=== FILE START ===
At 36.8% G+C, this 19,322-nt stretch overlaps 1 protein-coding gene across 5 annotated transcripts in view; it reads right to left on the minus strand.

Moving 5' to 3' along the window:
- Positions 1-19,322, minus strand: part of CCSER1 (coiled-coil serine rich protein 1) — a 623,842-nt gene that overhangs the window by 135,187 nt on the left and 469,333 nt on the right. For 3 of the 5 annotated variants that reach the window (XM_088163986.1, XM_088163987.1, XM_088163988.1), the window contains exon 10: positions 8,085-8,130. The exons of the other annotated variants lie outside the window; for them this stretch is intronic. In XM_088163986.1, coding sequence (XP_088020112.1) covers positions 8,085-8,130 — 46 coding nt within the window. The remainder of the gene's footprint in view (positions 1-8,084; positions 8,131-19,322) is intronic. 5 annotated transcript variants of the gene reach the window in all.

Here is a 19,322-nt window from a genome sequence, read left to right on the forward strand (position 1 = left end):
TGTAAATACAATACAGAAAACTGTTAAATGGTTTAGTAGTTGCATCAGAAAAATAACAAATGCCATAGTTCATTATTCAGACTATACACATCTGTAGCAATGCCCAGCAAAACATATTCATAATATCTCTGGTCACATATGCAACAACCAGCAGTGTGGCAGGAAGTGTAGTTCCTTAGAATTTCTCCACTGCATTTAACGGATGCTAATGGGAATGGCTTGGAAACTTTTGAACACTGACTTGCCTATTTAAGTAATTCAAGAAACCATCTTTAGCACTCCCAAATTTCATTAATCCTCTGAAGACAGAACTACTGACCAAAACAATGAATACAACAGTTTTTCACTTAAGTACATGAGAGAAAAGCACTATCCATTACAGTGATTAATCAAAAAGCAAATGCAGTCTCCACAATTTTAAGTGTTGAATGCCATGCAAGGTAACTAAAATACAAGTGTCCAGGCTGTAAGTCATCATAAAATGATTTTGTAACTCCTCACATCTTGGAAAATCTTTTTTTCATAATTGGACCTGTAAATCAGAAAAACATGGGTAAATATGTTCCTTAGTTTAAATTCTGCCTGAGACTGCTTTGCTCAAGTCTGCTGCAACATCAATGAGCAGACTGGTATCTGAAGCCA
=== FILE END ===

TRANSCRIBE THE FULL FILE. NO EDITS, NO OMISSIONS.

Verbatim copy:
At 36.8% G+C, this 19,322-nt stretch overlaps 1 protein-coding gene across 5 annotated transcripts in view; it reads right to left on the minus strand.

Moving 5' to 3' along the window:
- Positions 1-19,322, minus strand: part of CCSER1 (coiled-coil serine rich protein 1) — a 623,842-nt gene that overhangs the window by 135,187 nt on the left and 469,333 nt on the right. For 3 of the 5 annotated variants that reach the window (XM_088163986.1, XM_088163987.1, XM_088163988.1), the window contains exon 10: positions 8,085-8,130. The exons of the other annotated variants lie outside the window; for them this stretch is intronic. In XM_088163986.1, coding sequence (XP_088020112.1) covers positions 8,085-8,130 — 46 coding nt within the window. The remainder of the gene's footprint in view (positions 1-8,084; positions 8,131-19,322) is intronic. 5 annotated transcript variants of the gene reach the window in all.

Here is a 19,322-nt window from a genome sequence, read left to right on the forward strand (position 1 = left end):
TGTAAATACAATACAGAAAACTGTTAAATGGTTTAGTAGTTGCATCAGAAAAATAACAAATGCCATAGTTCATTATTCAGACTATACACATCTGTAGCAATGCCCAGCAAAACATATTCATAATATCTCTGGTCACATATGCAACAACCAGCAGTGTGGCAGGAAGTGTAGTTCCTTAGAATTTCTCCACTGCATTTAACGGATGCTAATGGGAATGGCTTGGAAACTTTTGAACACTGACTTGCCTATTTAAGTAATTCAAGAAACCATCTTTAGCACTCCCAAATTTCATTAATCCTCTGAAGACAGAACTACTGACCAAAACAATGAATACAACAGTTTTTCACTTAAGTACATGAGAGAAAAGCACTATCCATTACAGTGATTAATCAAAAAGCAAATGCAGTCTCCACAATTTTAAGTGTTGAATGCCATGCAAGGTAACTAAAATACAAGTGTCCAGGCTGTAAGTCATCATAAAATGATTTTGTAACTCCTCACATCTTGGAAAATCTTTTTTTCATAATTGGACCTGTAAATCAGAAAAACATGGGTAAATATGTTCCTTAGTTTAAATTCTGCCTGAGACTGCTTTGCTCAAGTCTGCTGCAACATCAATGAGCAGACTGGTATCTGAAGCCA